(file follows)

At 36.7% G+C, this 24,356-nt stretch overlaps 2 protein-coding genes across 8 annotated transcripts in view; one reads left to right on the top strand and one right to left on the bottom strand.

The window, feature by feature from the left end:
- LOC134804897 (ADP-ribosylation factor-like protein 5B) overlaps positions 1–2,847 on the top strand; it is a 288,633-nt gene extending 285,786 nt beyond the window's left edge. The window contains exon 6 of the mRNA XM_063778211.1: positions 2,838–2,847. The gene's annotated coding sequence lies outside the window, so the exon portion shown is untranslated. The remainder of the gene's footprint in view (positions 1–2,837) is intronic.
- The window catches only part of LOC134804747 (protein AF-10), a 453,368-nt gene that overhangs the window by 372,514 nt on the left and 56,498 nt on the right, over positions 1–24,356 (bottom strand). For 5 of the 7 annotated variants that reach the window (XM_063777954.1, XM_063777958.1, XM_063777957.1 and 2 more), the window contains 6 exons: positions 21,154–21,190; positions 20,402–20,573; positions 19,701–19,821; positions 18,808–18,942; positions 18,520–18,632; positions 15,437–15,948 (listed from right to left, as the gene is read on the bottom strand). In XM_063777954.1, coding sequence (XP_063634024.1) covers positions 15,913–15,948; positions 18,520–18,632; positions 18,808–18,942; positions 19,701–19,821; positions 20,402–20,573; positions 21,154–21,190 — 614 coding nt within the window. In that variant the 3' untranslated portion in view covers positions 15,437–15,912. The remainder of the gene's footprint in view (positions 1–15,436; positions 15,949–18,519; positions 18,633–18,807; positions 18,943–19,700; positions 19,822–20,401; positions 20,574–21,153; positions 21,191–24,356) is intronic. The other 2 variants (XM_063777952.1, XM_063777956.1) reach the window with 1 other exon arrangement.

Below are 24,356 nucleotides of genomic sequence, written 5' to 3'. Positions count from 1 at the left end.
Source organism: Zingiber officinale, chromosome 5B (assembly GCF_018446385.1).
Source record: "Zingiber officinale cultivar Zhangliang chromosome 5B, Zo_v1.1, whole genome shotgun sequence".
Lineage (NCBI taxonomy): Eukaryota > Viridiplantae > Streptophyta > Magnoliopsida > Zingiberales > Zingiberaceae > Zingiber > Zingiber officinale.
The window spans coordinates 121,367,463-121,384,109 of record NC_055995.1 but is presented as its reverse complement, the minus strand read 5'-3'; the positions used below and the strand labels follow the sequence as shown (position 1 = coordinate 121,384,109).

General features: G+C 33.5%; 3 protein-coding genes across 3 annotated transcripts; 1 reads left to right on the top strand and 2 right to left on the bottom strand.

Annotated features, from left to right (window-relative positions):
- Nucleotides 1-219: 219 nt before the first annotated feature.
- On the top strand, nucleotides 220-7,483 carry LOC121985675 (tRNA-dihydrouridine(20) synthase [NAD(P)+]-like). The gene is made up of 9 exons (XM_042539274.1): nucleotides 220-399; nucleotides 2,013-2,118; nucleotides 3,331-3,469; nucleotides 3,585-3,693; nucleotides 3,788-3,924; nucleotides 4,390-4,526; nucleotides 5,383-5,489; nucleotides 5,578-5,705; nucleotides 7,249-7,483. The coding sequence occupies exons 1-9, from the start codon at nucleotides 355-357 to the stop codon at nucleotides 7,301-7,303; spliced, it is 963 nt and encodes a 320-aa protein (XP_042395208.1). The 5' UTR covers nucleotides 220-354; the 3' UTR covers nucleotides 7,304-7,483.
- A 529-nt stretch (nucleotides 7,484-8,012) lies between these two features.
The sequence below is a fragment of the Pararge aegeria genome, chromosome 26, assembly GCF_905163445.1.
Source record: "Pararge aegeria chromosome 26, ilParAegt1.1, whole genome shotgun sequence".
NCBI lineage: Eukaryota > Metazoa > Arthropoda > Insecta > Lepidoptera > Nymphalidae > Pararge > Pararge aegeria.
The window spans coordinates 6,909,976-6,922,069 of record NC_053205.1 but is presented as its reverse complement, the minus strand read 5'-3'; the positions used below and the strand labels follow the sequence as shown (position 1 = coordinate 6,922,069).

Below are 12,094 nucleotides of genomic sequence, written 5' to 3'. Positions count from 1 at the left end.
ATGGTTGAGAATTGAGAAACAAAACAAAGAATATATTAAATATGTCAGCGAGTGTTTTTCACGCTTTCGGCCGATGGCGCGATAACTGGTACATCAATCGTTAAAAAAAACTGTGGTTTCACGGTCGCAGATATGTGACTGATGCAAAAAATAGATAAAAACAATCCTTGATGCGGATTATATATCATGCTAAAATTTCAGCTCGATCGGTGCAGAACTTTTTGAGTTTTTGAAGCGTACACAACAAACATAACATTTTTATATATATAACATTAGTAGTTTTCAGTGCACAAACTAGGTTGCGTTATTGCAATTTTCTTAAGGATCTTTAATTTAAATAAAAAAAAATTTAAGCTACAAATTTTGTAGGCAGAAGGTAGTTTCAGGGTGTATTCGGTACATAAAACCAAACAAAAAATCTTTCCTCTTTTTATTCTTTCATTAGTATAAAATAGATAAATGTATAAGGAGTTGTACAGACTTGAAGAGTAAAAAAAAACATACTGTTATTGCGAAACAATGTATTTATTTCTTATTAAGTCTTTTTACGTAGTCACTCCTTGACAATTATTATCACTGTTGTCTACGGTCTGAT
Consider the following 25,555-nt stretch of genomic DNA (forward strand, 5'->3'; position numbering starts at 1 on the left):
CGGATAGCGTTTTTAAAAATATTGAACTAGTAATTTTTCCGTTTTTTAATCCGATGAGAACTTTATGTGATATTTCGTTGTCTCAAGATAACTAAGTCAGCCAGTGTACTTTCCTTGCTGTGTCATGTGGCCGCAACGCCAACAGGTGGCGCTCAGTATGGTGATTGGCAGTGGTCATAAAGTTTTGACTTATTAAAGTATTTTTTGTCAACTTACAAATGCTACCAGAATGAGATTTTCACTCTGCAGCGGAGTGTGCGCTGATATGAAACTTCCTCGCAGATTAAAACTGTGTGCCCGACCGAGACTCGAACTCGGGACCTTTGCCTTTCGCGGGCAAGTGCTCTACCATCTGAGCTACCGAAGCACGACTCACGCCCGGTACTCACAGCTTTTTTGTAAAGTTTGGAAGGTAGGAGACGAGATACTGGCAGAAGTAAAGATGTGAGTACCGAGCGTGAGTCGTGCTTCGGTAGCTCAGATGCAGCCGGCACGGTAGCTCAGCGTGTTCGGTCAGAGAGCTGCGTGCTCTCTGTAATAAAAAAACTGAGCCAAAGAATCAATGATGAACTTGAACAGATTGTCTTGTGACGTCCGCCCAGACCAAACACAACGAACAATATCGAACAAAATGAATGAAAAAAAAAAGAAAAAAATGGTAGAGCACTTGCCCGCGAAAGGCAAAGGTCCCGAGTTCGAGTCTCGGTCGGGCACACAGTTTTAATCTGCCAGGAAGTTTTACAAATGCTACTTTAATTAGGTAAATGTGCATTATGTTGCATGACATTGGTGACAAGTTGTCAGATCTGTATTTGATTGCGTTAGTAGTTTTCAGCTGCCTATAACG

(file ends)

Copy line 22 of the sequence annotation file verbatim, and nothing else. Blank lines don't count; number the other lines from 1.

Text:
CGGATAGCGTTTTTAAAAATATTGAACTAGTAATTTTTCCGTTTTTTAATCCGATGAGAACTTTATGTGATATTTCGTTGTCTCAAGATAACTAAGTCAGCCAGTGTACTTTCCTTGCTGTGTCATGTGGCCGCAACGCCAACAGGTGGCGCTCAGTATGGTGATTGGCAGTGGTCATAAAGTTTTGACTTATTAAAGTATTTTTTGTCAACTTACAAATGCTACCAGAATGAGATTTTCACTCTGCAGCGGAGTGTGCGCTGATATGAAACTTCCTCGCAGATTAAAACTGTGTGCCCGACCGAGACTCGAACTCGGGACCTTTGCCTTTCGCGGGCAAGTGCTCTACCATCTGAGCTACCGAAGCACGACTCACGCCCGGTACTCACAGCTTTTTTGTAAAGTTTGGAAGGTAGGAGACGAGATACTGGCAGAAGTAAAGATGTGAGTACCGAGCGTGAGTCGTGCTTCGGTAGCTCAGATGCAGCCGGCACGGTAGCTCAGCGTGTTCGGTCAGAGAGCTGCGTGCTCTCTGTAATAAAAAAACTGAGCCAAAGAATCAATGATGAACTTGAACAGATTGTCTTGTGACGTCCGCCCAGACCAAACACAACGAACAATATCGAACAAAATGAATGAAAAAAAAAAGAAAAAAATGGTAGAGCACTTGCCCGCGAAAGGCAAAGGTCCCGAGTTCGAGTCTCGGTCGGGCACACAGTTTTAATCTGCCAGGAAGTTTTACAAATGCTACTTTAATTAGGTAAATGTGCATTATGTTGCATGACATTGGTGACAAGTTGTCAGATCTGTATTTGATTGCGTTAGTAGTTTTCAGCTGCCTATAACG